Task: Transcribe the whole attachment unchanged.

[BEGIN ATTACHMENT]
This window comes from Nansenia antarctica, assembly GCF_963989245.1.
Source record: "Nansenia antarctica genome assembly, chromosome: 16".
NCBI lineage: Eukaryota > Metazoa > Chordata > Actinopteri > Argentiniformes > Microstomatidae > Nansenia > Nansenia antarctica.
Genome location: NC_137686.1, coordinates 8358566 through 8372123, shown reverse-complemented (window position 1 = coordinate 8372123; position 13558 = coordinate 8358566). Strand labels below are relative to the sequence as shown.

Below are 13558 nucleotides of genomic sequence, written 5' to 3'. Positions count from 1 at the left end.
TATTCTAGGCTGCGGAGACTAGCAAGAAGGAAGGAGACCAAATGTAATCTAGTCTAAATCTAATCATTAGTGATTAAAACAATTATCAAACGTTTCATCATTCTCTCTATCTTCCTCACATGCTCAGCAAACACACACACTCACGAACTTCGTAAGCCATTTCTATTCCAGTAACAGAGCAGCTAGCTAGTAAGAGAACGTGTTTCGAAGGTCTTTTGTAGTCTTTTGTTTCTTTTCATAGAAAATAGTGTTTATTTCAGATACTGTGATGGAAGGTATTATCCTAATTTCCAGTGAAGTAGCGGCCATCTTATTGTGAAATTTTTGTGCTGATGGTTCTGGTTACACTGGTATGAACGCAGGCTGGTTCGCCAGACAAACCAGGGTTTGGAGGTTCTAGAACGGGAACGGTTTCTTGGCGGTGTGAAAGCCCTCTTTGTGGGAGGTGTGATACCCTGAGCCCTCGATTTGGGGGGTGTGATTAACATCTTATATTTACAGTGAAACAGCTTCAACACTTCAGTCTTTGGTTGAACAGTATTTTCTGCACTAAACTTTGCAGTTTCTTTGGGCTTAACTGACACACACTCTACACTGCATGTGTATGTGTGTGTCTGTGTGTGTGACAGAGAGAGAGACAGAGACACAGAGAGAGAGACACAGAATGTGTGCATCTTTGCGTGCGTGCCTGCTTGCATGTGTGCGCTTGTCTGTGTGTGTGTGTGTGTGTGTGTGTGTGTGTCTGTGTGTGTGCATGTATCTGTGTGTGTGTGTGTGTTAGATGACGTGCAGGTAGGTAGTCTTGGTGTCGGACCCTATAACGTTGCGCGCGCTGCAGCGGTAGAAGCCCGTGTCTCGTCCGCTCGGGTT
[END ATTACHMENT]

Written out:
This window comes from Nansenia antarctica, assembly GCF_963989245.1.
Source record: "Nansenia antarctica genome assembly, chromosome: 16".
NCBI lineage: Eukaryota > Metazoa > Chordata > Actinopteri > Argentiniformes > Microstomatidae > Nansenia > Nansenia antarctica.
Genome location: NC_137686.1, coordinates 8358566 through 8372123, shown reverse-complemented (window position 1 = coordinate 8372123; position 13558 = coordinate 8358566). Strand labels below are relative to the sequence as shown.

Below are 13558 nucleotides of genomic sequence, written 5' to 3'. Positions count from 1 at the left end.
TATTCTAGGCTGCGGAGACTAGCAAGAAGGAAGGAGACCAAATGTAATCTAGTCTAAATCTAATCATTAGTGATTAAAACAATTATCAAACGTTTCATCATTCTCTCTATCTTCCTCACATGCTCAGCAAACACACACACTCACGAACTTCGTAAGCCATTTCTATTCCAGTAACAGAGCAGCTAGCTAGTAAGAGAACGTGTTTCGAAGGTCTTTTGTAGTCTTTTGTTTCTTTTCATAGAAAATAGTGTTTATTTCAGATACTGTGATGGAAGGTATTATCCTAATTTCCAGTGAAGTAGCGGCCATCTTATTGTGAAATTTTTGTGCTGATGGTTCTGGTTACACTGGTATGAACGCAGGCTGGTTCGCCAGACAAACCAGGGTTTGGAGGTTCTAGAACGGGAACGGTTTCTTGGCGGTGTGAAAGCCCTCTTTGTGGGAGGTGTGATACCCTGAGCCCTCGATTTGGGGGGTGTGATTAACATCTTATATTTACAGTGAAACAGCTTCAACACTTCAGTCTTTGGTTGAACAGTATTTTCTGCACTAAACTTTGCAGTTTCTTTGGGCTTAACTGACACACACTCTACACTGCATGTGTATGTGTGTGTCTGTGTGTGTGACAGAGAGAGAGACAGAGACACAGAGAGAGAGACACAGAATGTGTGCATCTTTGCGTGCGTGCCTGCTTGCATGTGTGCGCTTGTCTGTGTGTGTGTGTGTGTGTGTGTGTGTGTGTCTGTGTGTGTGCATGTATCTGTGTGTGTGTGTGTGTTAGATGACGTGCAGGTAGGTAGTCTTGGTGTCGGACCCTATAACGTTGCGCGCGCTGCAGCGGTAGAAGCCCGTGTCTCGTCCGCTCGGGTT